The global pitch section has a fine tune control, a glide (portamento) rate and a pair of buttons to select the octave range of the keyboard. On the far right of the panel are eight buttons that give access to the Sub Phatty's 16 presets. The "activate panel" button at the bottom overrides whatever preset is being used and makes the Phatty sound exactly like its current front panel knob settings. From here, you can save patches when you come up with something you like. Like most users, I would have liked to have seen more patch storage. (I assume that Moog was trying to give the synth an old school aesthetic.) Fortunately, the free editor librarian software allows for unlimited presets to be stored and recalled. This extensive program also allows for visual control of the hidden parameters. By connecting a USB cable, my Mac immediately recognized the Sub Phatty as a MIDI device, and I was able to send signals in both directions without a problem. There is a standalone version as well as RTAS, VST & AU ports of this plug-in. It is worth noting that by using certain button combinations and the manual, you can access all of these under-the-hood features (besides the patch storage) without the software.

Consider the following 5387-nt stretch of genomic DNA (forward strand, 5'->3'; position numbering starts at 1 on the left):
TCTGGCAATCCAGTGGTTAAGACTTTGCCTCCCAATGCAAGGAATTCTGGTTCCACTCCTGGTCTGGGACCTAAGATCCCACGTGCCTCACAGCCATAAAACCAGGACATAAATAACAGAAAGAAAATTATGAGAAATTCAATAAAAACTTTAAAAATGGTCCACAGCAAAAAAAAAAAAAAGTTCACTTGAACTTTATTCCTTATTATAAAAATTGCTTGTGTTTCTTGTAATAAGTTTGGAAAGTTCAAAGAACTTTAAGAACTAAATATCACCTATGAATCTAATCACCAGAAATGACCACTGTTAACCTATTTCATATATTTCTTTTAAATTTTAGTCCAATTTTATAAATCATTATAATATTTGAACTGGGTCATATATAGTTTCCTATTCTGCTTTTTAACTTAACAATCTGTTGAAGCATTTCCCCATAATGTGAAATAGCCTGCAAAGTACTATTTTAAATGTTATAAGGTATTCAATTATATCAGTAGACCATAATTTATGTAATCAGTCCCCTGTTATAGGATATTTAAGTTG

There are a great deal of hidden parameters—so many that it would be great to at least see text of them on the front panel. That probably would have cluttered things up, though, and learning your instrument certainly has its value. For starters, both envelopes can add delay and hold stages plus velocity modulation. The noise knob becomes an external input level control. External input is such a key feature on this synth: now you can process soft synths with the Moog filter and even use its keyboard to play them. This versatility is further enhanced by the multidrive circuit. LFO and oscillator gate resets make the LFO and oscillators begin their cycles at the same time.
Getting into even deeper territory, the manual has features that require both button and keyboard combinations to define certain ranges, such as pitch bend and LFO, and also the way glide and further envelope parameters behave. Another important hidden parameter is that the classic four-pole filter can be turned into a one-, two- or three-pole design. Beyond all of these sound parameters, MIDI and global functions are also selected through button- and key- press combinations. Yes, you will definitely need to keep the manual handy for some of this stuff. On the side panel there are mono in and out jacks, MIDI in and out ports, and four CV/gate jacks (filter, pitch, volume and gate) that can be connected to vintage pieces, modular setups or expression pedals.
The Sub Phatty combines an old-school aesthetic and sound with modern design. Users with CV setups, traditional MIDI rigs and/or computer-based systems will all find ways to include the Sub Phatty in their workflow. It's a beautiful instrument, as we've come to expect from Moog, and it will probably last most users a lifetime if treated right. While still not as bold as the three-oscillator Minimoog, it's certainly a beast in its own right and definitely delivers a big sound. It offers deep possibilities to please the veteran synthesist, but beginners can definitely start here, too.